A.  Grief counseling is now an important part of educating clergy as well as the medical community. As the famous TV personality Mr. Rogers (on whose show Grollman appeared) has said, “There are helpers for you.”  The helpers are spiritual guides, like the rabbis, ministers and priests, and counselors who offer solace to the bereaved and lead the community of helpers to assist the mourners, in the lonely path of healing.

Q. As you began your study of death and dying, you were curious about how children handle grief. What can adults learn about death and mourning from children?

A. The people who were my teachers were the children and youth who dared to share their personal lives with me. They taught me.  I listened to what they had to teach me.

A person is a person, no matter how small. Don't pretend that life is unchanged. If we adults can’t get a handle on the death of someone close, how can a child? We used to deal with a death as a secret, which the child was not invited to share. 

I learned that we adults have to allow our children to witness our grief. They will then understand that such emotions of anger, guilt, and sadness are part of the grieving process. We may learn from them, many things, but from us they learn that grief, like death, is a natural part of life... Even infants know something is wrong.  And remember, whatever we cannot say with words, we can say with touch. The physical assurance of love and support is the greatest gift we can give to a grieving child.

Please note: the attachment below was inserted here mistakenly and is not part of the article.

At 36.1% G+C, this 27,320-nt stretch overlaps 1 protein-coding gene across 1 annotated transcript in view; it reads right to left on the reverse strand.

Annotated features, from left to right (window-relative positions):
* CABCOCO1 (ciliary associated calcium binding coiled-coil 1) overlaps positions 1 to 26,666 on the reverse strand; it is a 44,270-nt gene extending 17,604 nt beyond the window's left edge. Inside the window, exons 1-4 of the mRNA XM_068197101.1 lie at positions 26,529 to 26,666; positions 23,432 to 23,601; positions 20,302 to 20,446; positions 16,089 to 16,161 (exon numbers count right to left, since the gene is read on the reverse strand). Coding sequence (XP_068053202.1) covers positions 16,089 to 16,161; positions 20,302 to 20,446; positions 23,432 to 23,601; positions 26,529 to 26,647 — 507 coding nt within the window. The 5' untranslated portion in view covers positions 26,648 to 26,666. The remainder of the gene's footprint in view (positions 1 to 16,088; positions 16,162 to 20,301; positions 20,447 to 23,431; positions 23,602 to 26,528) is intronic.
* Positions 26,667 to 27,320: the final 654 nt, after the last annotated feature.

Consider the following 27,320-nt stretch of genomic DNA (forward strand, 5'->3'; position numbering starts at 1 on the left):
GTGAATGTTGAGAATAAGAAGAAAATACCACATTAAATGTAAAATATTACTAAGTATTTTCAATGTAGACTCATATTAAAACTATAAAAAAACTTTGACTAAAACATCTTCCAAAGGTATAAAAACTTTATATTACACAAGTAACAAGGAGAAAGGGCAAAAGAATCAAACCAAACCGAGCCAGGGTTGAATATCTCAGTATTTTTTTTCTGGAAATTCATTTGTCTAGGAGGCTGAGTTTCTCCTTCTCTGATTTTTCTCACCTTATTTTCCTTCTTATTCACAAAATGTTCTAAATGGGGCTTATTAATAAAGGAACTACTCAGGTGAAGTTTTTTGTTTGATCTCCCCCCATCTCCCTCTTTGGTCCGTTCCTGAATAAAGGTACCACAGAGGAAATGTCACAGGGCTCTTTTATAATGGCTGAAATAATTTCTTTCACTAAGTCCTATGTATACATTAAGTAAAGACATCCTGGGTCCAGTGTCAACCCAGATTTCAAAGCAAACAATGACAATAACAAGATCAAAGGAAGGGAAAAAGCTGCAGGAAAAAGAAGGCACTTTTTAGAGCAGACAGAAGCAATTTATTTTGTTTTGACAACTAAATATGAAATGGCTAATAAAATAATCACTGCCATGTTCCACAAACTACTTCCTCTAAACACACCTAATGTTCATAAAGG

Q. You have ministered to families who have lost loved ones at Oklahoma City and on 9/11. What would you say, if called upon, to the parents of the eight-year-old boy, Martin Richard, killed at the Boston Marathon?

A. “We are here for you, in every way we can. I do not believe that your boy’s death is part of God’s plan and therefore God is responsible. We have free will. This is our world for good or ill and sometimes bad things do happen to very good people like your son. But we will not fail you. We will help you accept your loss, express your emotions, commemorate your grief, and continue on with your lives. We will honor your son’s life in the way we live ours.”

Q. As a religious person, do you ever find yourself defending God to people who feel, justifiably, singled out and victimized by life?

A. I think God cries, grieves, with us as these terrible events, these tragedies, happen. Grief has taught me what's important in life. I found God in places that I never found in the church or synagogue. I found God when I worked with people who were going through trauma and through pain. I learned what life is all about. Our existence on earth is brief. Death helps me to set priorities for life. I have to ask myself the question: "I'm still here — I can't bring that person back to life — now what am I going to do to ennoble, ignoble misfortune.”

Q. People die, you have said, but loving them never does. The Song of Songs, which you like to quote, says that love is as strong as death. Is it?

A. While death ends a life, it doesn't end the love you have for that person. As long as you live, so will your loved one. Death ends a life: it doesn't end a relationship. Life is for the living. 

Bruce Wadd May 01, 2013 at 12:37 AM
Just loved the thoughts expressed here. Thank you Rabbi!